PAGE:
Short Shrift

A little while ago I ran across an interesting, if rather sad, item in the Physorg.com daily newsletter, having to do with the small stature of pygmies. Previous notions had been that having such wee bodies better adapted them to food shortages, or to moving about in dense forests, but neither of these explanations has held up well.

Now a group of researchers has come up with a likelier hypothesis: pygmies live very brief lives, and therefore must rush to reproduce.

Because of their short life expectancies, the researchers speculate that pygmies have had to shift their reproductive years forward. The average life expectancy at birth for different pygmy populations ranges from just 16 years to 24 years. Very few pygmy women reach the end of their reproductive period, as only a small percentage survive past age 40.

In order to compensate for the lack of older reproductive women, natural selection has shifted the reproductive period forward. The fertility peak of age at first reproduction in the Aeta is around 15 years old, which reduces generation time and compensates for their short lifespan.

In order to make this fertility shift, pygmies must reach full maturity faster than longer-lived human populations. For this reason, many pygmies stop growing at about age 12, several years earlier than other humans. Their childhood growth rate isn’t any more or less rapid than the growth rate of other (traditional) humans; pygmy youth are roughly the same size as non-pygmy youth. (This is the opposite of what is observed in cases of nutritionally induced stunting, where humans delay growth but achieve adult body size later). Instead of experiencing the “teenage growth spurt,” pygmies’ growth is simply truncated.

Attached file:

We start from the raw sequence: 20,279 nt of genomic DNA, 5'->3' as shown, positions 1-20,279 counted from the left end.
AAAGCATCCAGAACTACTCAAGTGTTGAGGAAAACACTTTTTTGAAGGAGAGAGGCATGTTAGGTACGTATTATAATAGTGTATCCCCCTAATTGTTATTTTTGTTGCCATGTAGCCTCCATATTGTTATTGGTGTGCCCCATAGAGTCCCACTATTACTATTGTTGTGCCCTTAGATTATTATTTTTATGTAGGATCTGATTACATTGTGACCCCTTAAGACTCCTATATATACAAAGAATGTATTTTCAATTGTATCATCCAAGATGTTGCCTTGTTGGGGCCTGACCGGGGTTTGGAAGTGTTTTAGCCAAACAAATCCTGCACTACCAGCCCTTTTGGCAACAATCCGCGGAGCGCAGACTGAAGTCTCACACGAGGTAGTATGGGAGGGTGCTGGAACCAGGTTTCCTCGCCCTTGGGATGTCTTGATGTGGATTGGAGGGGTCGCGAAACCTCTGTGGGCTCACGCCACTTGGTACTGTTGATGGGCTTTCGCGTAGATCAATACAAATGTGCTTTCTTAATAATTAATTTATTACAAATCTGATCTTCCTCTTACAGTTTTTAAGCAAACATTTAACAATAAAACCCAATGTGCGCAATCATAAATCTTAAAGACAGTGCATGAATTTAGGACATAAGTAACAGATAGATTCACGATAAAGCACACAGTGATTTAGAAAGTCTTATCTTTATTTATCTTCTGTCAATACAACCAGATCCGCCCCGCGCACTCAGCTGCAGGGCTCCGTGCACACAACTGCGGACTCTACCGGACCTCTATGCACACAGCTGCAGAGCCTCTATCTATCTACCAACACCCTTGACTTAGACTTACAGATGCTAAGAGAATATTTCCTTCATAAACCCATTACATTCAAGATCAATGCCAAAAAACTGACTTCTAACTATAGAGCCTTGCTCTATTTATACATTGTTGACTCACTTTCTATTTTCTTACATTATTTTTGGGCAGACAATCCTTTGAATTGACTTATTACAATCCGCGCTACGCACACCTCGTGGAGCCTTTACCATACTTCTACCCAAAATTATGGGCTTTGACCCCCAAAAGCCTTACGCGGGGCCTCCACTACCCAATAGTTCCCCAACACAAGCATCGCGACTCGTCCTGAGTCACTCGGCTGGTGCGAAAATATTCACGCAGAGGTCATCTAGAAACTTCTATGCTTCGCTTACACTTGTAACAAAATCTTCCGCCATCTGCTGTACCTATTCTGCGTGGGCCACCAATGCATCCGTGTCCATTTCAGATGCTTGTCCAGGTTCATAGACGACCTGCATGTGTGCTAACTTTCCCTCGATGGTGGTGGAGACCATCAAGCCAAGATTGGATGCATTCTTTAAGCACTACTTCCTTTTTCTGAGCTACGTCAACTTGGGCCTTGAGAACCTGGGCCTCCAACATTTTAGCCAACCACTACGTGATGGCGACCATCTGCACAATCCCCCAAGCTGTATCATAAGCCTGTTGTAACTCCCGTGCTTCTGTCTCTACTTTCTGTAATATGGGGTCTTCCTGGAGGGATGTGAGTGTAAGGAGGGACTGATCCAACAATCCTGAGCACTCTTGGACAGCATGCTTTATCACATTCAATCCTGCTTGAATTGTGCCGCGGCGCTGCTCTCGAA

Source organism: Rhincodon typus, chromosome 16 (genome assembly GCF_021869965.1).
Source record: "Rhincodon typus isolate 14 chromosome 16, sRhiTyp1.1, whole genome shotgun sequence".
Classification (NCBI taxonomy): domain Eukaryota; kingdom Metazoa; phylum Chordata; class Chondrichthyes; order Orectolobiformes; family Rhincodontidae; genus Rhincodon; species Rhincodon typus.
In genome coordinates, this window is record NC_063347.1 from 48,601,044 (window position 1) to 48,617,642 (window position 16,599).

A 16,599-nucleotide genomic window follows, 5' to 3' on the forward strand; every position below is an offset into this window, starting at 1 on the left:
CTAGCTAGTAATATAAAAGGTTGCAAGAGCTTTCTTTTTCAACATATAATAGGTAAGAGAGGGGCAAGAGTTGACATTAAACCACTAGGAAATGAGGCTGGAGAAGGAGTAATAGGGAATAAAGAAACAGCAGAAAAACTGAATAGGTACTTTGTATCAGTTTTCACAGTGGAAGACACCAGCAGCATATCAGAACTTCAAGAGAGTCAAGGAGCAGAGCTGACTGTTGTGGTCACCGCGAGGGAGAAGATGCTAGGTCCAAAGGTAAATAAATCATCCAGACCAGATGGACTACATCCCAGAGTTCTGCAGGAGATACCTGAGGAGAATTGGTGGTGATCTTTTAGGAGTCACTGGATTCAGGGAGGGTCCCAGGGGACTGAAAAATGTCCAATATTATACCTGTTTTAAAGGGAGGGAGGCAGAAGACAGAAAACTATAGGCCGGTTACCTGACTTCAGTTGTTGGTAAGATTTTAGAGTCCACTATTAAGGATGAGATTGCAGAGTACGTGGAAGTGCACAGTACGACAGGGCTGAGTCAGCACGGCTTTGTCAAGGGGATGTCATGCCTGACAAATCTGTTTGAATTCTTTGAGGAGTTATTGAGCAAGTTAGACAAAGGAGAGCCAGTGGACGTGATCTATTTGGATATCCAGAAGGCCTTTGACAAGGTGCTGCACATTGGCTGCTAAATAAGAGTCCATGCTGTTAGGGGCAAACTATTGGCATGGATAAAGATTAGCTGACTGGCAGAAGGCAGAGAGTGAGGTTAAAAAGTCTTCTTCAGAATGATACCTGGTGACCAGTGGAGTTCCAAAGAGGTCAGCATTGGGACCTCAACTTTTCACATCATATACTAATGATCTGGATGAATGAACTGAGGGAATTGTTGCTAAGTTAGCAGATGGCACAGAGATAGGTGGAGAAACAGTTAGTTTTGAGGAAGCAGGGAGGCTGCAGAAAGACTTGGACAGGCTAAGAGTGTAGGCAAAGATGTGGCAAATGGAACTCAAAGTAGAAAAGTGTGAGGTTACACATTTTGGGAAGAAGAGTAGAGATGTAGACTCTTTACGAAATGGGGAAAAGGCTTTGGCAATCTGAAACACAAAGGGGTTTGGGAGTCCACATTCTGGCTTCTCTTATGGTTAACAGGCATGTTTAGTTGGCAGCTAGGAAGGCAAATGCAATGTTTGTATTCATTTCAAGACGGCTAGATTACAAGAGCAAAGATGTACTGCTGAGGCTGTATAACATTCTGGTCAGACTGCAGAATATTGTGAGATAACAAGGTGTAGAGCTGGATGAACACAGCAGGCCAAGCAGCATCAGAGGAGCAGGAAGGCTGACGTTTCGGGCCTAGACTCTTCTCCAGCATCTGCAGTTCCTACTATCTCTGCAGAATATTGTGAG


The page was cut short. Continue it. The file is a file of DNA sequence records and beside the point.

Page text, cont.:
Average life expectancy at birth is just 16 to 24 years. I realized that all of our days are numbered, and that life is short, but this seems cruelly brief; barely enough time upon life’s stage to get any strutting or fretting done at all.

Anyway, once you’ve blinked back a tear for these abbreviated aboriginals, you will probably ask yourself, as I did: “Well, that’s an interesting explanation of their size, but then what makes them die so young in the first place?” According to the article:

Still, the life history hypothesis leaves a few unanswered questions. For one, what originally caused the extremely high mortality rates among pygmies? The researchers suspect that the traditional hypotheses of environment, nutrition, thermoregulation, and other challenges may jointly or partially contribute to the high mortality rates observed in a wide variety of pygmy populations. In that case, the traditional explanations may be indirect causes of pygmies’ short stature, although the chain of effects would be much more complex than originally thought.

Learn more here.

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  1. Woody Allen has wondered why they are numbered rather than lettered, but that’s beside the point here.

2 Comments

  1. Addofio says

    Is there any reason to believe that pygmy lifespans are all that much shorter than any others in aboriginal, pre-historic, tribal societies? Given the time frame of evolution, that’s the relevant contrast–and while I have only the vaguest of notions about the numbers, my impression is that none of us (or our ancestors, rather) were all that long-lived s few thousand yeaars back. But I could be wrong–often am. Or do we even have any relaible idea of average lifespan that far back?

    Posted January 8, 2008 at 4:41 pm | Permalink
  2. Malcolm says

    I think the point is that pygmy lifespans are short compared to other current populations that live in the same way, and that the height and the lifespan appear to be correlated.

    Posted January 8, 2008 at 4:52 pm | Permalink